Open Journal of Anesthesiology
Vol.2 No.4(2012), Article ID:22242,2 pages DOI:10.4236/ojanes.2012.24041

Unexpected Hypertensive Pneumothorax after Digestive Upper Endoscopy: A Case Report

Giovanni Zagli1*, Rosario Spina1, Stefano Batacchi1, Giancarlo Freschi2, Manlio Acquafresca3, Antonio Taddei2, Adriano Peris1

1Anesthesia and Intensive Care Unit of Emergency Department, Careggi Teaching Hospital, Florence, Italy; 2Department of Surgical Pathology, University of Florence and Careggi Teaching Hospital, Florence, Italy; 3Diagnostic Imaging Department, Careggi Teaching Hospital, Florence, Italy.

Email: *

Received June 27th, 2012; revised July 30th, 2012; accepted August 21st, 2012

Keywords: Upper Endoscopic Procedure; Pneumothorax; Diaphragmatic Failing


We report an unexpected massive left pneumothorax at the end of a digestive upper endoscopy without evidences of perforation or airway over-pressure. The possible air passage through a diaphragmatic failing is discussed.

1. Introduction

Upper endoscopic procedures can cause respiratory failure by several mechanisms, such as pneumomediastinum and pneumothorax by airway over-pressure developing during procedure or, in case of perforation of the proximal digestive tract, through air-passage into the extraluminal surrounding duodenal structures.

2. Case Description

A 50 years old man (weight 60 kg, height 175 cm) with an history of gastric lymphoma treated 20 years before with total gastrectomy (Billroth 2 gastrectomy), splenectomy and pancreatic tail resection, underwent to a new surgical intervention due to intestinal occlusion was caused by cancer metastasis (T4 stadiation). Patient was surgically treated with total colectomy, ileal and diaphragmatic resection. After one week from surgery, patient underwent to a gastric transit X-ray for the suspicion of perforation in the esophageal-jejunal tract. The examination revealed contrast media leakage in left subdiaphragmatic region (Figure 1, arrow). In consideration of the complex and multiple surgical manipulations and of patient’s conditions, surgeons decided to execute an upper endoscopic examination.

The endoscopic procedure was conducted in the operating room, with oropharyngeal mucosal topic anesthesia and with low-dose propofol sedation in spontaneous breathing (patient in left lateral position, oxygen supplementation at 50%, heart rate 80 bpm, mean arterial pressure 85 mmHg, peripheral oxygen saturation 100%, respiratory rate 18 acts per min). No complications occurred during the endoscopy execution, and procedure resulted negative for perforation.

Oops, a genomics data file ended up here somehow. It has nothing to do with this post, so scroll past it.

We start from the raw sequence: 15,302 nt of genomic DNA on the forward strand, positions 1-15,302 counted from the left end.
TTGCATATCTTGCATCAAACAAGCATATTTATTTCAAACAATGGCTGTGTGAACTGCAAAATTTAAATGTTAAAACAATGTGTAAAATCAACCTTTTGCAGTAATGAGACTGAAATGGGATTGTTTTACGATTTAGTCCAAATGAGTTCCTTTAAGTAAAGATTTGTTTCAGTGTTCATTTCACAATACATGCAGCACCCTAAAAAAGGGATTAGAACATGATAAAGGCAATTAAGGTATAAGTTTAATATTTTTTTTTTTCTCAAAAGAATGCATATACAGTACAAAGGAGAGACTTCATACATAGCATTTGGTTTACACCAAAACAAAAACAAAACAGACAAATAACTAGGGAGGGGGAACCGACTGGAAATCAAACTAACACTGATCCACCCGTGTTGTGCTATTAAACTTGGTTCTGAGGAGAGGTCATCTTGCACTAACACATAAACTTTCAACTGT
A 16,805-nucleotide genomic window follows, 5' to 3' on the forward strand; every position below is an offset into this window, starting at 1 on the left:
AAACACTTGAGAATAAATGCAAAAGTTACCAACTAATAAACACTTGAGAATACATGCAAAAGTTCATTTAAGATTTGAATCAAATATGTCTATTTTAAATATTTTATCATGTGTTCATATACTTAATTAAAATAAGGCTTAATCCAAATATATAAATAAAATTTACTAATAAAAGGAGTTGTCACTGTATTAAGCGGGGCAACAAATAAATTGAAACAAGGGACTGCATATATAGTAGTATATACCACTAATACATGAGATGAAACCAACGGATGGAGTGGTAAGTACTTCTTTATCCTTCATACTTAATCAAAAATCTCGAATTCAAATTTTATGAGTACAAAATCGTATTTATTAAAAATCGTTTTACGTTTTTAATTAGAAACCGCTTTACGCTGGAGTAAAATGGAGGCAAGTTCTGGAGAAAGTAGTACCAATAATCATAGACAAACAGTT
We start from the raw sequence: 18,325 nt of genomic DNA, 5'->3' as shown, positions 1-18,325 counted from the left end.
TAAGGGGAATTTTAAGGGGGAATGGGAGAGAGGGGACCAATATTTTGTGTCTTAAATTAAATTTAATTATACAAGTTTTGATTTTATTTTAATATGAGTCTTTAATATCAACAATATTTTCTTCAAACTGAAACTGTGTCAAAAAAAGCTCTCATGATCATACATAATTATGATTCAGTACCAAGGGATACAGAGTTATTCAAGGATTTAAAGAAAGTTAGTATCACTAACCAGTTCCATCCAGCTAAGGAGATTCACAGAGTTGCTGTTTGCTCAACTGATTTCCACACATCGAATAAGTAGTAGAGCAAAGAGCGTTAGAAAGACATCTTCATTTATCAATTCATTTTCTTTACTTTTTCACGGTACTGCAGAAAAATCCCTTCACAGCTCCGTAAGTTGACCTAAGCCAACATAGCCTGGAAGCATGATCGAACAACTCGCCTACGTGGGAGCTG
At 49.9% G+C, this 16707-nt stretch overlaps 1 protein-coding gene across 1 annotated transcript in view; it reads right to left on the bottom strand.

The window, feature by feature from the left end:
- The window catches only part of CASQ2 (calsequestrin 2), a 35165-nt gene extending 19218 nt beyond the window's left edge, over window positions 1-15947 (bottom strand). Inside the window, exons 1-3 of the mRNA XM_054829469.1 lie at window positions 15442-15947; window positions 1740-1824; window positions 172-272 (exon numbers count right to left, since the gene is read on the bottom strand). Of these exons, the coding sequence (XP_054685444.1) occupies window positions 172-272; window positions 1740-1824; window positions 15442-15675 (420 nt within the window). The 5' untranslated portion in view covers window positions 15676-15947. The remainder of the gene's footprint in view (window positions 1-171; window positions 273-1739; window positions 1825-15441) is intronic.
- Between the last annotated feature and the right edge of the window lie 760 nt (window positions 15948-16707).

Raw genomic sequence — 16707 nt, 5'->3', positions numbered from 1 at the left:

Figure 1. Contrast media leakage in left subdiaphragmatic region (arrow).

Figure 2. CT scan were the arrow indicates the probable diaphragmatic failing.

At the end of procedure, patient had a sudden respiretory failure with tachycardia (heart rate >120, dyspnoea, peripheral oxygen saturation passing from 100% to 90%). The critical episode started immediately after the passage from left lateral position to supine position. Chest auscultation revealed the lack of air flow during ventilatory act on left hemithorax, and bedside chest ultrasound examination confirmed the suspect of left pneumothorax showing absence of pleural gliding and lung movements [1]. A chest tube was rapidly positioned by the anesthesists with air and pleural fluid emission followed by resolution of respiratory distress and disappearance of radiologic signs of pneumothorax. Patient was discharged from the operating room in stable condition. Patient also gave the informed consent for case report publication.

3. Discussion

Usually, surgical treatment is required in the management of gastrointestinal leaks. However, patients with a contained leak and complex situations can be feasible managed by endoscopic methods [2]. Upper endoscopy can cause subcutaneous emphysema, pneumomediastinum and pneumothorax by airway over-pressure developing during procedure [3] or, in case of perforation of the proximal digestive tract, through air-passage into the extra-luminal surrounding duodenal structures and subcutaneous tissue until pleural cavity [4,5]. In the present case, no jejunal endoscopic evidences of perforation were detected. As possible mechanism, intraluminal air accumulated during endoscopic phase could have been passed through a diaphragmatic failing (Figure 2, arrow) after the patient position change (from left lateral position to supine position).

4. Conclusion

This experience suggests using prudence in treating patients with upper endoscopy in case of recent diaphragmmatic surgical manipulation. Moreover, the possibility to perform bedside chest ultrasound examination might permit a faster diagnosis of pneumothorax in operating room in case of emergency.


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